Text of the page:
Sunday, December 12, 2010

Roses in the Snow - Hickey Christmas Party, Nine Lesson/Carols and Our Lady of Guadalupe

Praestet fides supplementum/sensuum defectui -faith for all defects supplying,
where the feeble senses fail.Tatum Ergo Scaramentum by St. Thomas Aquinas

Last night, I attended two great events and witnessed another at 1919 S. Ashland Avenue.

The first was the annual Hickey Christmas Party at Cork and Kerry. This event began in the basement of my grandparents house at 75th & Marshfield in Little Flower Parish. My Dad's family was huge -thirteen children of Lawrence and Nora Hickey ( seven men and six women of whom only my Aunt Helen Brennan survives). The Hickey Party featured corned beef, Italian beef, cookies, cakes, and a ceili. Santa made an appearance often encorpified by the beefier males of the clan. Irish step dancing to the button accordion in the thick mitts of Granpa Hickey accompanied by some of the best Irish musicians in Chicago - Cuz Teahan, Jimmy Neary and Tom Masterson on fiddles and tin whistle.

Years later the party moved to Wally's Last Stop at 85th Kedzie, a bar that was closing for decades and owned by Polish Polka Museum Hall of Famer Wally - Leader of Wally and the Fat Boys. Subsequently, this movable feast journeyed to such halls and watering holes as could accommodate the massive extended Hickey Clan.

The Clan swells. With two of my three children, I entered the hall section of Cork and Kerry. Like Wally's, Cork and Kerry has a mini stage. This seems to be the key feature necessary, as the platform gets swarmed by toddlers who dance, gambol, cavort, tease and generally strut their tiny stuff. There was a tide of tiny Hickeys, Winters, Walshes, Brennans, McNamara's, & etc. darting and weaving among the taller legs and limbs like Roses in the Mantel of Our Lady. It was magical.

I had to leave in order to attend the Nine Lessons performance at St. John Cantius, where the woman I love sings with the St. Cecilia Choral. This annual festival that runs over two nights, is a presentation of music and faith centered on the miracle of Christ's birth. Each reader opens a Lesson about the Nativity of Christ with a passage of Scripture from Old and New Testament followed by a Carol from the greatest Christmas themed music in Western Civilization.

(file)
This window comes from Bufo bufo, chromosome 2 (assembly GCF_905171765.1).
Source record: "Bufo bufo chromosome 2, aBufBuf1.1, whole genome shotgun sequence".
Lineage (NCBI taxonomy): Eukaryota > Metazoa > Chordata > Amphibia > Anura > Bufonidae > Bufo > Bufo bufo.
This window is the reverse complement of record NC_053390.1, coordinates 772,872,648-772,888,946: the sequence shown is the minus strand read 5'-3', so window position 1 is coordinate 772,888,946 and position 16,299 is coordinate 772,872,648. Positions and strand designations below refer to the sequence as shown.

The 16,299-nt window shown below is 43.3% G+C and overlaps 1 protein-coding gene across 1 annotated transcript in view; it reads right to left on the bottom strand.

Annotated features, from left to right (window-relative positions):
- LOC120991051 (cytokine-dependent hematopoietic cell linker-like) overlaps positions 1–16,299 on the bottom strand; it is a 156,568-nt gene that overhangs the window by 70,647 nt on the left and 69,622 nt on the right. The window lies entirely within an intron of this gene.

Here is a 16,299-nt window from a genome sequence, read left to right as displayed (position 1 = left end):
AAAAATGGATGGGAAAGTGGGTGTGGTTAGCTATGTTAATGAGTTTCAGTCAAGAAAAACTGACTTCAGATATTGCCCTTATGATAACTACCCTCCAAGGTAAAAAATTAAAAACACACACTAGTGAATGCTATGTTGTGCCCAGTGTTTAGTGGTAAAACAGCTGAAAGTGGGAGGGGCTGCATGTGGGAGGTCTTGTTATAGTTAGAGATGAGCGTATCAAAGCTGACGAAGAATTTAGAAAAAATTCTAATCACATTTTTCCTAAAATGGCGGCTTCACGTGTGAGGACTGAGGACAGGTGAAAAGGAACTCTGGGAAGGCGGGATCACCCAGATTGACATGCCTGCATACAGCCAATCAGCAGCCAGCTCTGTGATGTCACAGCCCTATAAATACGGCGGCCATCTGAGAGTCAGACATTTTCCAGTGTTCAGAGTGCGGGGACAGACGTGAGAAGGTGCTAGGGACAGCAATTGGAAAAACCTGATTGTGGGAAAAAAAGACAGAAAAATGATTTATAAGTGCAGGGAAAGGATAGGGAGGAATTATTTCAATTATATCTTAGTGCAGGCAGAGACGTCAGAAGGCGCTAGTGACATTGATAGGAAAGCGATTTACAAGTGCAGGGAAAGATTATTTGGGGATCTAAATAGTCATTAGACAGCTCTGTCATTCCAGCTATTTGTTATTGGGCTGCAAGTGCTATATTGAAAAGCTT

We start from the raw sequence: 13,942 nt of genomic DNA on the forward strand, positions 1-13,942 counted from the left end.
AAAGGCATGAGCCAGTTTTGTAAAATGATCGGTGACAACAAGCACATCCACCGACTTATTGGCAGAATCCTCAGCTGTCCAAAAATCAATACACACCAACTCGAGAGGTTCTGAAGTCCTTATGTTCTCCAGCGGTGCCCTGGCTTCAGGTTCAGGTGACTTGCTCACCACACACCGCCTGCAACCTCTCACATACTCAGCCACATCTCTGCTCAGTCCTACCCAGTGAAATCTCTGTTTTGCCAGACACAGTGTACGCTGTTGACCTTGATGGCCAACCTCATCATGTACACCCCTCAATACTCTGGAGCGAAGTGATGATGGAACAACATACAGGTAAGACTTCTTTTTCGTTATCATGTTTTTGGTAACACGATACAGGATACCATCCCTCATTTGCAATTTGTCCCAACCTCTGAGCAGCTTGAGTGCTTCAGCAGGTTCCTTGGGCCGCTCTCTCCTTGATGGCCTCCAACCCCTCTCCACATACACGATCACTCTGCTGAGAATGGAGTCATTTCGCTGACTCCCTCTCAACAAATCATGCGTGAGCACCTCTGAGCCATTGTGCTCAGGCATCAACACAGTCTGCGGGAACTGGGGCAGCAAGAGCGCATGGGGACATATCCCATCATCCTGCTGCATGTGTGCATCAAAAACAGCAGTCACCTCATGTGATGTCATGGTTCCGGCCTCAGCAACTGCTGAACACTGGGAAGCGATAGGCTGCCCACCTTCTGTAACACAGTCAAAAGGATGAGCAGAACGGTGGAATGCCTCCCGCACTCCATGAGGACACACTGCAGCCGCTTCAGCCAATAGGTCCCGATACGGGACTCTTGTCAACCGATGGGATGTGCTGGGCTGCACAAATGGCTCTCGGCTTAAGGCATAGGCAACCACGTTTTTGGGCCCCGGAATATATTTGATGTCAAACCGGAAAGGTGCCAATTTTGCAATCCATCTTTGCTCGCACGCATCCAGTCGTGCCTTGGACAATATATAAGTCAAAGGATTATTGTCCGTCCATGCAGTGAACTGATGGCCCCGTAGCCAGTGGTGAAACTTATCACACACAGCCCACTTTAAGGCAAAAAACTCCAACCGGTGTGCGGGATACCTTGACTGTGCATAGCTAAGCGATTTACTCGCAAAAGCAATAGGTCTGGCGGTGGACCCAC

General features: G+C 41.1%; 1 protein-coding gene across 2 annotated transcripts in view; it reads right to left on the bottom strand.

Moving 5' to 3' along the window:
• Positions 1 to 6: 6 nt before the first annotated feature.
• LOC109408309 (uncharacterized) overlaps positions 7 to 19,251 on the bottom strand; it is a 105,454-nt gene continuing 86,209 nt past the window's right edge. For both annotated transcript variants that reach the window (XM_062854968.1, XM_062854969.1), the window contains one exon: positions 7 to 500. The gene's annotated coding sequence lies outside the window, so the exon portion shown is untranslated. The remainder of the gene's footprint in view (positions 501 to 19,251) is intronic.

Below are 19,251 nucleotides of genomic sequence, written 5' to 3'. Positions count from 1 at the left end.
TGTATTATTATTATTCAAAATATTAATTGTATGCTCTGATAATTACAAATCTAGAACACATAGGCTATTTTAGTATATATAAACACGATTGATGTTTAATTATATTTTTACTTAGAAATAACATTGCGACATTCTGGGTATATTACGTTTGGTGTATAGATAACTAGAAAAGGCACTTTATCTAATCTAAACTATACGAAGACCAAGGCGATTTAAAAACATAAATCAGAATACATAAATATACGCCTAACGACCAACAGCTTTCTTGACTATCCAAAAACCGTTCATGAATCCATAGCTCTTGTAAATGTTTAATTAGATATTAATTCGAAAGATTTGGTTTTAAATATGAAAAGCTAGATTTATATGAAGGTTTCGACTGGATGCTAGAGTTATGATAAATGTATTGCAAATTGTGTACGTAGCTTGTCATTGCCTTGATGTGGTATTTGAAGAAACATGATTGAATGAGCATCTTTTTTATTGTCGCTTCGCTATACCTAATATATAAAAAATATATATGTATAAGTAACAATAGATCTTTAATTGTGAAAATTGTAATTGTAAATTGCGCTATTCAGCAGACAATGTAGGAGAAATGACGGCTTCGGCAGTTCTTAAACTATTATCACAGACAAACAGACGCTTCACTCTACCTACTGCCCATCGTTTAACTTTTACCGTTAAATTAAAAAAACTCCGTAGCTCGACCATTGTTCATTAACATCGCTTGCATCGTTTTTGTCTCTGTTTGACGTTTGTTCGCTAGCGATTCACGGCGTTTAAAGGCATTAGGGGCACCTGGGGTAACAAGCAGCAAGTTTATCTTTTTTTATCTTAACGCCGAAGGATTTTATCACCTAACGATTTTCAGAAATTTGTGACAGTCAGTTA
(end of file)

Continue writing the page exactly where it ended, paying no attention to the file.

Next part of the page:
St. John Cantius Church is Chicago's link to Catholic culture in its devotions that are traditional and universal - rites are conducted in Latin and English in the Novus Ordo and Tridentine forms. I immediately went to Confession, because I am topped off with sin and folly.

Then, I applied myself to a full spiritual soaking of sacred texts rich in message and mystery and music that purges the petty from a very petty man. One Carol in particular hit home a 17th Century Carol by Thomas Ravescroft (c.1582-1635):

Remember God's goodness/Othou man, O thou man,/And promise made:/Remember God's goodness,/HOw his only Son he sent,/Our sins for to redress:Be not afraid.. . .In Bethlem was he born,/for mankind dear:/In Bethlem was he born/for us that were forlorn,/And therefore took no scorn,/Our sins to bear.

I have a terrible memory. God's goodness has given me more moral mulligan's any sinner deserves.

I took Ogden Avenue to Ashland home to Morgan Park and at 1919 S. Ashland witnessed the hundreds of devout and proud Mexican Americans crowding the icy corners around St. Pius V Church where the Dominicans still lead the devotions to Our Lady of Guadalupe.

Our Lady of Guadalupe appeared to a peasant named Juan Diego in the 17th Century, two centuries after Spain conquered the people of Mexico. Our Lady appeared not to a Spanish grandee but a humble native and directed Juan Diego to build a Church on the place of that apparition. Juan Diego told his bishop, but like any good company man the Prince of the Church wanted due diligence - go get a miracle.

Juan Diego was directed by Our Lady to gather flowers in the snow. Juan Diego found the flowers where Our Lady had placed them in her cloak and when Juan Diego returned the image of Our Lady had replaced the flowers in her blue mantle and that image remains in the Church built upon the flowers in the snow and the Faith of a man.

Three hundred years of Peace followed the miracle of Our Lady of Guadalupe. I don't require that many years, but do need to bone up on my faith and devotion to my family, my Church and my God.

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